MSU alum instrumental in Fukushima cleanup

Oct 15, 2014

Joe Sopko is working on a project to freeze the area around the damaged Fukushima nuclear power plant in Japan. His company, Mortrench, hopes to contain water contaminated with nuclear material.
Credit Courtesy - MSU College of Engineering

In March of 2011, an earthquake and tsunami in Japan resulted in a nuclear disaster at the Fukushima Nuclear Power Plant. Three of the plants six reactors melted down, and substantial amounts of radioactive material was released. That includes contaminated water that escaped from the three units. Containing that water has proven to be an ongoing problem confronting those who are working to clean up Fukushima.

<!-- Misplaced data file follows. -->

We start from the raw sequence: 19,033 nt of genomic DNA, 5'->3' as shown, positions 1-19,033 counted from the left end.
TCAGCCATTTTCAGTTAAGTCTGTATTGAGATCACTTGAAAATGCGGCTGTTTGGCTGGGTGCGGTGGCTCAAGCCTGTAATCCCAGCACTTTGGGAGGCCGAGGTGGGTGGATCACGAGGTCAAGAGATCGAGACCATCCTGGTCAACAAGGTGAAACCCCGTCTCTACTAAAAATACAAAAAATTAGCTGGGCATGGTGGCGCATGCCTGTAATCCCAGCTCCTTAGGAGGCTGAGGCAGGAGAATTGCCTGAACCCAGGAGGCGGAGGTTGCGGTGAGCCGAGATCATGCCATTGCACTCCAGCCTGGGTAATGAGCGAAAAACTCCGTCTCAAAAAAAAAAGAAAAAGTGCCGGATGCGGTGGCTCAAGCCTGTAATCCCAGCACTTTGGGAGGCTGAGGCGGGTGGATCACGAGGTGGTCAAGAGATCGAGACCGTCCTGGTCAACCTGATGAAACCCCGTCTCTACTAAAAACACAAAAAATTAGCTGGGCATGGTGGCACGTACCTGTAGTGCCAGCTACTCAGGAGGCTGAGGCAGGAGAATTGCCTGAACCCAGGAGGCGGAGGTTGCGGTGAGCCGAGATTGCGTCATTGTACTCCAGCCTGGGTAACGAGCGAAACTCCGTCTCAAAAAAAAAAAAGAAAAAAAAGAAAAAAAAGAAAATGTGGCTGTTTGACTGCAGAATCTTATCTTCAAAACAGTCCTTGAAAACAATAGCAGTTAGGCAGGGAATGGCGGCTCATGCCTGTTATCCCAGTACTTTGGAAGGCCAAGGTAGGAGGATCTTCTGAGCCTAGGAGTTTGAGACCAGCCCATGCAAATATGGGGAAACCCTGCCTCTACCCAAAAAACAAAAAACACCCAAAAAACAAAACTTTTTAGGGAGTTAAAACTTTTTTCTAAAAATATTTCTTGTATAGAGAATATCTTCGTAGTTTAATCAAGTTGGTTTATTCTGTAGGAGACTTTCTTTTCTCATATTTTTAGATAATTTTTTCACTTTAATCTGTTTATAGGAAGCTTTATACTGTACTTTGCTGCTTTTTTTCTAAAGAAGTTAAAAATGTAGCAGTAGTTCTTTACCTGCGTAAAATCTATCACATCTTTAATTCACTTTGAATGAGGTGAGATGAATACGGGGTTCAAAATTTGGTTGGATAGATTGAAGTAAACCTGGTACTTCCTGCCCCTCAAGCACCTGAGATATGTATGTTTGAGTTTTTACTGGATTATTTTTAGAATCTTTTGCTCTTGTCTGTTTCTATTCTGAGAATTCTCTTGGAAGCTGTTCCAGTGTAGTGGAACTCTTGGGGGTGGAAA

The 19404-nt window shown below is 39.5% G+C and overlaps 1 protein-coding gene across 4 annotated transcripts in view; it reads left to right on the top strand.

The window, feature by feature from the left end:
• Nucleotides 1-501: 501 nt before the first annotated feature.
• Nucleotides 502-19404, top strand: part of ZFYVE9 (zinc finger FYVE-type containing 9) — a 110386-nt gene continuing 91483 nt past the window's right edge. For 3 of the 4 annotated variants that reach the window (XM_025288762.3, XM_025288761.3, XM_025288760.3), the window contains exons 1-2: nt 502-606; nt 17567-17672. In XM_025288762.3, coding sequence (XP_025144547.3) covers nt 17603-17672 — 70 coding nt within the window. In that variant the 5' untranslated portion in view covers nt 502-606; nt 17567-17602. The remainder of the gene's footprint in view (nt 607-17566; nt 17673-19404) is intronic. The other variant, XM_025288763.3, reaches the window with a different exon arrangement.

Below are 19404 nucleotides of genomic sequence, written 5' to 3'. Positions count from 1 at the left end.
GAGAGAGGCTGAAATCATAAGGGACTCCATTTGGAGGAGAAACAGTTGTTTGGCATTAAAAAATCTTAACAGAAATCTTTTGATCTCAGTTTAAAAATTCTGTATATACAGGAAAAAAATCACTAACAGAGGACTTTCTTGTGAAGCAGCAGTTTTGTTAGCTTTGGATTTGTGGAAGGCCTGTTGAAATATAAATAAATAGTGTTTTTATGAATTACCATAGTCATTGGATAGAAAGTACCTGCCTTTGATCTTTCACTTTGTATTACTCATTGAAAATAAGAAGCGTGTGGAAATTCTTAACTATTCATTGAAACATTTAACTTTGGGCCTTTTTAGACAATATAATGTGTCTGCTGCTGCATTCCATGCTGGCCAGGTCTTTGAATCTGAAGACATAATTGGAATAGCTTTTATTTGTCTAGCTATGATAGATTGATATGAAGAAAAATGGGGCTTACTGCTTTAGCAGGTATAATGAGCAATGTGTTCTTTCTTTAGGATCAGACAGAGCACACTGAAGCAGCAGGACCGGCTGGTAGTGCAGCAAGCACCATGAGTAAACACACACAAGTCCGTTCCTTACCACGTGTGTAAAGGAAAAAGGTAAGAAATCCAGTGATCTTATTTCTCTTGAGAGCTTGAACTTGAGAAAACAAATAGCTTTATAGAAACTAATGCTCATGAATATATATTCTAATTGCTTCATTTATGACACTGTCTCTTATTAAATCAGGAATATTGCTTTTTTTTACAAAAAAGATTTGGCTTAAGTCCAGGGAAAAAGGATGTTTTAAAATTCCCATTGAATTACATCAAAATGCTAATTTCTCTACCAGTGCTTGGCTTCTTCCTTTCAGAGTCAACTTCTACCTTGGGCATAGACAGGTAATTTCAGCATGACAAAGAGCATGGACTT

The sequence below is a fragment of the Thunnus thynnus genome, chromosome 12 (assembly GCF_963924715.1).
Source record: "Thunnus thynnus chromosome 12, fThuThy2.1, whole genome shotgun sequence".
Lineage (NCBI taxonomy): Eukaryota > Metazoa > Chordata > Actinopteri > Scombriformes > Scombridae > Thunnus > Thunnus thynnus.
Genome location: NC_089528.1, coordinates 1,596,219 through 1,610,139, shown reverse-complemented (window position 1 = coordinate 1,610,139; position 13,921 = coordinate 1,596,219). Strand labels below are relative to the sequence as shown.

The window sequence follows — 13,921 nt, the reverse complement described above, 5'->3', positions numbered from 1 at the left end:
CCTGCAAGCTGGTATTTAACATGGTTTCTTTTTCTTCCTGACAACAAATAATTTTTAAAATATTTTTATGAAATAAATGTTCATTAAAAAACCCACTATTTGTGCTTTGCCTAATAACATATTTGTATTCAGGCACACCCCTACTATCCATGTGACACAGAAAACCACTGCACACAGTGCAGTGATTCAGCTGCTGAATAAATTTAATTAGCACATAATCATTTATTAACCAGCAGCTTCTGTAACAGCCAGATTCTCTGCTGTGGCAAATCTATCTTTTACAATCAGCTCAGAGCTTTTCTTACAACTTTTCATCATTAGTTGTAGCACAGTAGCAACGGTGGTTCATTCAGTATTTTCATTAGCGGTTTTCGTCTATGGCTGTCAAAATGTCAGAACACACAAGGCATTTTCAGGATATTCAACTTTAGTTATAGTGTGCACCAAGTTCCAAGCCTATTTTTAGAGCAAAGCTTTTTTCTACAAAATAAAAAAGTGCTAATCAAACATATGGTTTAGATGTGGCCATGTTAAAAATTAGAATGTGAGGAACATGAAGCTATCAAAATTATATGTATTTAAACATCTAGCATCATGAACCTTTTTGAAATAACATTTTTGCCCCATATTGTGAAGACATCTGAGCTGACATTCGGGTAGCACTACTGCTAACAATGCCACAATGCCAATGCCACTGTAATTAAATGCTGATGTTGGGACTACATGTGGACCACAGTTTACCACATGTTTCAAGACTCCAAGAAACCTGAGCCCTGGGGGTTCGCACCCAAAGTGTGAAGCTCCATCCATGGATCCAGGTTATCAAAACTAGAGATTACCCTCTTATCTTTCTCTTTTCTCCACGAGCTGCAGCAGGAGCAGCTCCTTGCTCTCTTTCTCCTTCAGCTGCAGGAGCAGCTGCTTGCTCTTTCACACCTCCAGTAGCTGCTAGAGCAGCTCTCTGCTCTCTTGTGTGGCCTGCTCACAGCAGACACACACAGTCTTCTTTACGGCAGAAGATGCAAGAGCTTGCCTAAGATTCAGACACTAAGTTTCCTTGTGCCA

A  Michigan State University grad works with a company that is going to try to contain contaminated water with an old technology that has never before been employed at a nuclear site.

Current State’s Scott Pohl talks with Joe Sopko, who holds three engineering degrees from MSU, including a doctorate. He’s director of ground freezing operations with a New Jersey company called Moretrench. His company has been hired to design a system to contain contaminated water at Fukushima by freezing the ground around the site.